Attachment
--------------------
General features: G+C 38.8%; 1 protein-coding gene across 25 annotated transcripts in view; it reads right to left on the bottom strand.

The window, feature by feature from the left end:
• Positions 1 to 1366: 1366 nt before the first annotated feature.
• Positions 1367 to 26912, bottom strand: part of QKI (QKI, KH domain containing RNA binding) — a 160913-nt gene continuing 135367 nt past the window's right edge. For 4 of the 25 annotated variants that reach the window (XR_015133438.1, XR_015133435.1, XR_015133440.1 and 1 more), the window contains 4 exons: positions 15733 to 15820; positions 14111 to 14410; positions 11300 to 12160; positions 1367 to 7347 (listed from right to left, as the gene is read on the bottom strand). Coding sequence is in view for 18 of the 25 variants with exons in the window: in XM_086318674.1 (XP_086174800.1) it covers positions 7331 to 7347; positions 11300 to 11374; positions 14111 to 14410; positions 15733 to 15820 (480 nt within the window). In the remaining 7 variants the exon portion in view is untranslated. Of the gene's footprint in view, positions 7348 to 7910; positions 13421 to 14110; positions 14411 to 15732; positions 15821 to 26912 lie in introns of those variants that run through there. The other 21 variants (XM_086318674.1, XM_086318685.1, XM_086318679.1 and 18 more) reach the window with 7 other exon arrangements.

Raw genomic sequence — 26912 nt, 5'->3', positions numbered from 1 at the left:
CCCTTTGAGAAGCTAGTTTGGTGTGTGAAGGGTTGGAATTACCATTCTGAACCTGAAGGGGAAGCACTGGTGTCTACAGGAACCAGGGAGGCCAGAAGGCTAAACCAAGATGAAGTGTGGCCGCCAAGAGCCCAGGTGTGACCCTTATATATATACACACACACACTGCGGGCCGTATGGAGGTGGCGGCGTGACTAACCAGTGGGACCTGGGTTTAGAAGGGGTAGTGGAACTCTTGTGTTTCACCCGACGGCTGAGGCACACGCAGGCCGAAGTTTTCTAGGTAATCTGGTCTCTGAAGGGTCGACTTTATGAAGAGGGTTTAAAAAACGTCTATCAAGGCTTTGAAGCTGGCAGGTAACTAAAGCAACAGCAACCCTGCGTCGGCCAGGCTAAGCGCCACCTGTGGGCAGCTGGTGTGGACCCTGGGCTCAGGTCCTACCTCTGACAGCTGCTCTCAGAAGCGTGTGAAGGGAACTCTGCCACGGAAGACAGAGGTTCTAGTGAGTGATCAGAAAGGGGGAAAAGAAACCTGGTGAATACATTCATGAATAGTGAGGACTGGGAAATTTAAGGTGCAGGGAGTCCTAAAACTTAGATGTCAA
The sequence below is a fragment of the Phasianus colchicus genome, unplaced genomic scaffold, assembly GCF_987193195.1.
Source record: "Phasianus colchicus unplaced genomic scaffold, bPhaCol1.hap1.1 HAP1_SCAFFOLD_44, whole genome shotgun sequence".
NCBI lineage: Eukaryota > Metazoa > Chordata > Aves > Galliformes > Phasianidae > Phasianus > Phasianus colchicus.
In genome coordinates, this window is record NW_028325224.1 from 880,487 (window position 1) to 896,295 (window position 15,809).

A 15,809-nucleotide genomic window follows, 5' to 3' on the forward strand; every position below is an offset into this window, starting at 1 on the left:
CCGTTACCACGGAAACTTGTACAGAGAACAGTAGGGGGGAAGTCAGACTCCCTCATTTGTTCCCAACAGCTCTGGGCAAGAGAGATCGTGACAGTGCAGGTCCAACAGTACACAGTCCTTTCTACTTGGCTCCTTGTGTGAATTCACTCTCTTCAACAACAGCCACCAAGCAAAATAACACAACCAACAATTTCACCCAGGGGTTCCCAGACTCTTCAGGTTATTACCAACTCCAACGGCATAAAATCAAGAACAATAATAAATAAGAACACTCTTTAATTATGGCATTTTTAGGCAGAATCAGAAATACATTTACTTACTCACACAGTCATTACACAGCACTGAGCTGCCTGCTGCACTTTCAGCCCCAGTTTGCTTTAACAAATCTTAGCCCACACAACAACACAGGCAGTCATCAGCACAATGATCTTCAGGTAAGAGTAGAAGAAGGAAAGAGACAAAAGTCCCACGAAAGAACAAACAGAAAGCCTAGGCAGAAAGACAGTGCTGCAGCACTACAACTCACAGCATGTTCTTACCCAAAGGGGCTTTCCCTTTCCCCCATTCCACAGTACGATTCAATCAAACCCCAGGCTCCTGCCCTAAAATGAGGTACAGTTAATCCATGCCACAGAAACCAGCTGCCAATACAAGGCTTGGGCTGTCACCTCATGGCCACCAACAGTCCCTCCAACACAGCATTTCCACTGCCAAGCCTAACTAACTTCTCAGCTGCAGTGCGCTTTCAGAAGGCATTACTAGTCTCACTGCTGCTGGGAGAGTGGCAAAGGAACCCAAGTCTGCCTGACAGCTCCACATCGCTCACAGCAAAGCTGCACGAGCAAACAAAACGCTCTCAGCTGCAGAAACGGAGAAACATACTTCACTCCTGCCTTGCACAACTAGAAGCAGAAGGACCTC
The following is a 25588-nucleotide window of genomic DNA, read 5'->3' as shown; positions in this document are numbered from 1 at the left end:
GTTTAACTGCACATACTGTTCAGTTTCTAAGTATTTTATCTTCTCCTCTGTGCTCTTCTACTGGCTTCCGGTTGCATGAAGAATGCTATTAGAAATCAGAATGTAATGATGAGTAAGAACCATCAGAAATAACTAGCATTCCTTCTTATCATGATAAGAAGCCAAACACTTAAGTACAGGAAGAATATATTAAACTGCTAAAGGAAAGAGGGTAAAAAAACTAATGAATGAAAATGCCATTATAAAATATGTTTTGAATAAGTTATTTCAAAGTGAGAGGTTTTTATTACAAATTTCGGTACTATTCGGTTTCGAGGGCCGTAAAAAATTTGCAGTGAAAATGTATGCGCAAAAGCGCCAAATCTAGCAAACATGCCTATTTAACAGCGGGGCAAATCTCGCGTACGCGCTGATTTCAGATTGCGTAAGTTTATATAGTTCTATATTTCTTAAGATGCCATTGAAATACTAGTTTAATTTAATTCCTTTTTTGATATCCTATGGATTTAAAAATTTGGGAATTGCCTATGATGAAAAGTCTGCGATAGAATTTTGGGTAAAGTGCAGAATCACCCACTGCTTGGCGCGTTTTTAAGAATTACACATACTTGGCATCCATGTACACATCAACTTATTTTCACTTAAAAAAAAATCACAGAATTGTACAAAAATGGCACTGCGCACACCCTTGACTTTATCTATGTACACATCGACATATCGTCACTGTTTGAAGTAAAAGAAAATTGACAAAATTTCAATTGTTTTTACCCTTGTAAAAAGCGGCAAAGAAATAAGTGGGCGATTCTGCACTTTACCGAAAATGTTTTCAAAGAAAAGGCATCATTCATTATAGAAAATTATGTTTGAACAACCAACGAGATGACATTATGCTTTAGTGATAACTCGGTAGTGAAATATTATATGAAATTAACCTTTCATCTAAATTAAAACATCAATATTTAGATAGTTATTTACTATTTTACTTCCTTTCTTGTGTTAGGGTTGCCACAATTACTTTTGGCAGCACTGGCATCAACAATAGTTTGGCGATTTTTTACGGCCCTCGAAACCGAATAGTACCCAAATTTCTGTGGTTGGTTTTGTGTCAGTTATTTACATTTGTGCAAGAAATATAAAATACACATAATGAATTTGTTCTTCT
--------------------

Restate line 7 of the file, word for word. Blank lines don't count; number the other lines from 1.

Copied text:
The sequence below is a fragment of the Phasianus colchicus genome, unplaced genomic scaffold, assembly GCF_987193195.1.